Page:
Ad Blocker Comparison: The Strongest Will Win
Ads are probably the most annoying and pervasive part of the internet. They’re annoying, slow down our computers, and sometimes even spread malware through the operating system.
Thank goodness for developers – they’re never one to shy from a challenge. In the past 10 years, developers have jostled for the top position in ad-blocking software, making newer, faster, cheaper versions than their competitors.
But which ad-blocking extension is the best for you? That depends on your needs. Are you looking for a cut-and-dry ad blocker or something that can do a little more? Are you looking for an ethically-minded company or one with 50,000,000 users?
Keep reading to learn more about some of the top players in the industry. EverSpark presents an objective, comprehensive look into the best ad blockers out there.
Founded by Michael Gundlach in 2009, AdBlock seeks to block “annoying and intrusive” ads in an effort to provide a worry-free, distraction-free online experience. Downloaded by 65,000,000 users worldwide and available on all major browsers in 40 languages, AdBlock is one of the most accessible options for ad-blocking.
Users can download AdBlock for free, but make no mistake: it’s still a business. The platform makes money (and plenty of it, we might add), through “whitelisting” – allowing companies to display ads only if they meet certain criteria for things like ad placement and size. Companies can sign up to be on AdBlock’s whitelist, and if they’re on it, the only way a user can have that ad out of their sight is to manually go in and change the settings.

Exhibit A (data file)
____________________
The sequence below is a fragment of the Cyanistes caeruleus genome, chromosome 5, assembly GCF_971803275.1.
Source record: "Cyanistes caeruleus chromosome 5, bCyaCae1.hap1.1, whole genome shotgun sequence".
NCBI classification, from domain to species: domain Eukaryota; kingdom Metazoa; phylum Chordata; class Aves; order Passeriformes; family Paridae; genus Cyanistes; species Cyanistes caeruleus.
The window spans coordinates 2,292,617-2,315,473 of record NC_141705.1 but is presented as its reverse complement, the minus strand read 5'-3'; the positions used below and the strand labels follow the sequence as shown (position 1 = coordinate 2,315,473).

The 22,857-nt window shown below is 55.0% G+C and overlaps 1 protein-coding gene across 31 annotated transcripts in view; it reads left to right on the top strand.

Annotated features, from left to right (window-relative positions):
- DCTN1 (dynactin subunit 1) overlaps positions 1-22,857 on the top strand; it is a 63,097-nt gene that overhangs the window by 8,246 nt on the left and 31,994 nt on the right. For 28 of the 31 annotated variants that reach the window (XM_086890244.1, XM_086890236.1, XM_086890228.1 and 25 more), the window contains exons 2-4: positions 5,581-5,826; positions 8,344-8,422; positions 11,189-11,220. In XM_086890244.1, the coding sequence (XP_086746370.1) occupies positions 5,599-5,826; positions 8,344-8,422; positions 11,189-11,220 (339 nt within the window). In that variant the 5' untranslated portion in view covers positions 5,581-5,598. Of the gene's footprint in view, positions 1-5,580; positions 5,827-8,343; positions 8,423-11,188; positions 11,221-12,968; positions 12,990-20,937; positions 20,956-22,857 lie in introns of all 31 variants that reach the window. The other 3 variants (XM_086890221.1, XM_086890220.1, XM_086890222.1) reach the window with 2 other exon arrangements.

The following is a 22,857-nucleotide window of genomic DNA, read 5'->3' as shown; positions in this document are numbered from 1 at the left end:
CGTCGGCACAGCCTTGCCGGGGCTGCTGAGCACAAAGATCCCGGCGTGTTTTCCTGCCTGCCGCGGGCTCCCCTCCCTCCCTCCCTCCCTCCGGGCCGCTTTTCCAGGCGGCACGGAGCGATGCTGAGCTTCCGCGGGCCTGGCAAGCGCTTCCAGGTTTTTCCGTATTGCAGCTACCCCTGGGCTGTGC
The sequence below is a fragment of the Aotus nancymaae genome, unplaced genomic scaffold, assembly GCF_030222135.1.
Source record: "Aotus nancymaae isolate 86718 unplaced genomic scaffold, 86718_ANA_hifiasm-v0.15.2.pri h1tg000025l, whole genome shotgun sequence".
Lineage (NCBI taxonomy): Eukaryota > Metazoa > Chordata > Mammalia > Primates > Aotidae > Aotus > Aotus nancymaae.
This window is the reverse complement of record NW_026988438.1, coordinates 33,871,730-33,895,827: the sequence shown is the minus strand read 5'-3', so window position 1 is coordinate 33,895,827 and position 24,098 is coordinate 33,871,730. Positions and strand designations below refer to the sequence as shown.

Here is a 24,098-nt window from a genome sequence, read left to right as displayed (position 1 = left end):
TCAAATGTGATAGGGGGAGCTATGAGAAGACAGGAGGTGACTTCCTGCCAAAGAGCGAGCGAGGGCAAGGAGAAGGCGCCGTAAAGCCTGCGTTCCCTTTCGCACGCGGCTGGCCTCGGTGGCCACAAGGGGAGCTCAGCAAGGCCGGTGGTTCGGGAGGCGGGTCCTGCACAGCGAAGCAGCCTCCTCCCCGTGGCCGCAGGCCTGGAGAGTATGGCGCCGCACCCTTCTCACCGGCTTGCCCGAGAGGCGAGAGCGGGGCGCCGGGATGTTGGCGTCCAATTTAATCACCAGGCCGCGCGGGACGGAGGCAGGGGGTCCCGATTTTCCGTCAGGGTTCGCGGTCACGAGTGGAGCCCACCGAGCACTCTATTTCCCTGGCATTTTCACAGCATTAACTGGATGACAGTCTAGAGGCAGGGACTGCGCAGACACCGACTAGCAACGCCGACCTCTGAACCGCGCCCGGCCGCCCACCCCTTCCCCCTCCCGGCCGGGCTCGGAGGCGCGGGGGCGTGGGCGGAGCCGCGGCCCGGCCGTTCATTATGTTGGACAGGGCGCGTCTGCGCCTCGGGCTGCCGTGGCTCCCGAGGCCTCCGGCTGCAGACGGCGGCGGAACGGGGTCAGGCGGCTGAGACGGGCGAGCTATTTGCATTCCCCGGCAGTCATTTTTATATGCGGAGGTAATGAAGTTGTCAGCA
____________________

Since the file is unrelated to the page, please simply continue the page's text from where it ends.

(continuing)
AdBlock deflects advertisements and pop-ups across millions of websites and social media platforms. It works on Chrome, Firefox, Edge, and Safari browsers, is compatible with iOS and Android devices, and provides a Premium option with access to customizations in exchange for recurring payment.
The company behind AdBlock Plus, eyeo GmbH (no relation to AdBlock), states on its website that “users deserve control of their internet experience. Publishers deserve to monetize their content.” The company lives up to this credo with AdBlock Plus, quite possibly the most popular ad blocker on the Internet with more than 100,000,000 active devices.
AdBlock Plus’ reputable open-source code has prompted competitors to follow suit; the similarly-named but unaffiliated AdBlock adopted the code for itself. Eyeo GmbH is responsible for creating the most comprehensive filter list, including options for users to block malware and social media buttons. Software support is available in 52 languages, and the extension is one of the most frequently updated in the industry.
Like AdBlock, AdBlock Plus generates revenue by participating in the Acceptable Ads program, allowing publishers and advertisers to promote their product online if it follows a specific set of criteria. AdBlock Plus is free for all users.
It’s all in the name: unlike some of the other options on this list, Ghostery’s bread and butter is user privacy. The New York City-based company has its own ad blocker but focuses more on blocking web trackers and analytics devices that collect information from users. Ghostery allows users to see the trackers that are trying to access their data, and the platform offers Enhanced Anti-Tracking to anonymize data.
Ghostery’s website is full of virtuously salient verbs like “enabling,” “empowering,” and “demystifying.” It’s clear that Ghostery holds fast to its brand value of “doing everything in favor of our user’s privacy.”
Unlike other companies on this list, Ghostery is not a member of the Acceptable Ads program, meaning they only make money when users upgrade to subscription plans. Ghostery’s Basic Protection plan is free, but users have the option to upgrade to Ghostery Plus for $4.99/month.
Privacy Badger keeps tabs on third-party domains that embed images, scripts, and advertising content on the websites that you visit, as well as looking out for uniquely identifying cookies, “supercookies,” cookie sharing via image pixels, and canvas fingerprinting.